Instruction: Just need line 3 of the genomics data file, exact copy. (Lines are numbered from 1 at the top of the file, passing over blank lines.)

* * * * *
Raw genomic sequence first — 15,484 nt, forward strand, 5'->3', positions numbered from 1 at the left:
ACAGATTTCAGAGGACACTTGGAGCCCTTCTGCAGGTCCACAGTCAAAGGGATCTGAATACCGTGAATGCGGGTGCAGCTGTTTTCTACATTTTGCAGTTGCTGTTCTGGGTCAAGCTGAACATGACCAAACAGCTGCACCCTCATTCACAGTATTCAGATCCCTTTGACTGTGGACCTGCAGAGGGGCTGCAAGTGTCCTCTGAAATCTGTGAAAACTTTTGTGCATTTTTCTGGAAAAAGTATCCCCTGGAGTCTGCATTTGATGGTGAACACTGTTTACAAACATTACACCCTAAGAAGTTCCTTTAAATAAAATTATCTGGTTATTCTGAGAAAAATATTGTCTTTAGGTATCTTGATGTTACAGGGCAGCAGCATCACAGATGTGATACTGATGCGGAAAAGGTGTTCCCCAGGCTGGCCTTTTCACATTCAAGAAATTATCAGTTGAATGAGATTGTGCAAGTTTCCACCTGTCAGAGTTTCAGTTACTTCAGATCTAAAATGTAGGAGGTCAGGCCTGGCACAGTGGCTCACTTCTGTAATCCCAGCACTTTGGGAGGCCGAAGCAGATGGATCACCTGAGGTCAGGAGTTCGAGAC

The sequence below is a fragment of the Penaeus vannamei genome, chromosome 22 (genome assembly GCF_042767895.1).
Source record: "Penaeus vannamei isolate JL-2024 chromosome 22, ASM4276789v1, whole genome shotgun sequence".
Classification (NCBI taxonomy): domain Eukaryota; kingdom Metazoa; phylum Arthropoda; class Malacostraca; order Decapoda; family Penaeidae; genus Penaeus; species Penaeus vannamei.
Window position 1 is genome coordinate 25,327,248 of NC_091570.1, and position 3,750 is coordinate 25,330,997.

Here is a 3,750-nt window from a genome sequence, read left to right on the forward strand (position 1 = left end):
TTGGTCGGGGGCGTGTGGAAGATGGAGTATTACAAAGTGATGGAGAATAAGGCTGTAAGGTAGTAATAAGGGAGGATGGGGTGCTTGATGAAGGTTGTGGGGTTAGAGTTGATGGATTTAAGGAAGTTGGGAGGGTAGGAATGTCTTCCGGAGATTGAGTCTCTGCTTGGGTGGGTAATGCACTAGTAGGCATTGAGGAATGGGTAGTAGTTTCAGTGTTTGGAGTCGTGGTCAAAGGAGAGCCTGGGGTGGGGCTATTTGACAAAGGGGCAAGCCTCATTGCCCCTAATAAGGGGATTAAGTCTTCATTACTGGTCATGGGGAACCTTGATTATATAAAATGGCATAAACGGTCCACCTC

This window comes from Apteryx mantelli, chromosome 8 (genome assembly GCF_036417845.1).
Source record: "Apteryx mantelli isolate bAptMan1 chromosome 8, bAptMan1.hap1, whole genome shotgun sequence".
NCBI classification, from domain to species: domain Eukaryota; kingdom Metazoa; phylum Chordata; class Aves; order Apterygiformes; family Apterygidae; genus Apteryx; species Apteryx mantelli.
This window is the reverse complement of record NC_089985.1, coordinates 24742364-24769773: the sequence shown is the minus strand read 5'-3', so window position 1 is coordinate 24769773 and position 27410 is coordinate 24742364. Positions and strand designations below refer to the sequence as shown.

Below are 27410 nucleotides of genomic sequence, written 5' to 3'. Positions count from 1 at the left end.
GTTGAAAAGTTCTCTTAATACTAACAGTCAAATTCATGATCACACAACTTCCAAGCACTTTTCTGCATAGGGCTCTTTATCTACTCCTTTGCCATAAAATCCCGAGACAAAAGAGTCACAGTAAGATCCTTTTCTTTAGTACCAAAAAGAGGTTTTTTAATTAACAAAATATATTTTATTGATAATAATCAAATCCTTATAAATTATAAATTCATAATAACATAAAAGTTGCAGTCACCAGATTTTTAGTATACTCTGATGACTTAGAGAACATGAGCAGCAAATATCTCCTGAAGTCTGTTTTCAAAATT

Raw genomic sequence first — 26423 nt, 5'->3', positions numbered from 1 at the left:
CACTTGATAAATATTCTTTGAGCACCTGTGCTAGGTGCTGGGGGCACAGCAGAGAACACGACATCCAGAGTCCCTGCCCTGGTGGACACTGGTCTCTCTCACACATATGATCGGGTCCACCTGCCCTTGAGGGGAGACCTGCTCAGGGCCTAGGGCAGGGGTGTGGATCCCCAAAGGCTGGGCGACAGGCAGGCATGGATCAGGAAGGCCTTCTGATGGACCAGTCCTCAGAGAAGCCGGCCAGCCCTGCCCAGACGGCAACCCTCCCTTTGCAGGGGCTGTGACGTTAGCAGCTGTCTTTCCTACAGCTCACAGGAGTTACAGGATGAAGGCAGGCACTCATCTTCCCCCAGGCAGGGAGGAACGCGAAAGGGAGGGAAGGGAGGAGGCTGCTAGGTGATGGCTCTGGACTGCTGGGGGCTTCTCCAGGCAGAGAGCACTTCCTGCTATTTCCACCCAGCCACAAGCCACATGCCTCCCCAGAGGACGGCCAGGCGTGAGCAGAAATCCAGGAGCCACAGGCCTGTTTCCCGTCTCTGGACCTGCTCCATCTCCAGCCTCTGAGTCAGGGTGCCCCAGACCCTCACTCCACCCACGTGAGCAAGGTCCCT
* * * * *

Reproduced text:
The sequence below is a fragment of the Penaeus vannamei genome, chromosome 22 (genome assembly GCF_042767895.1).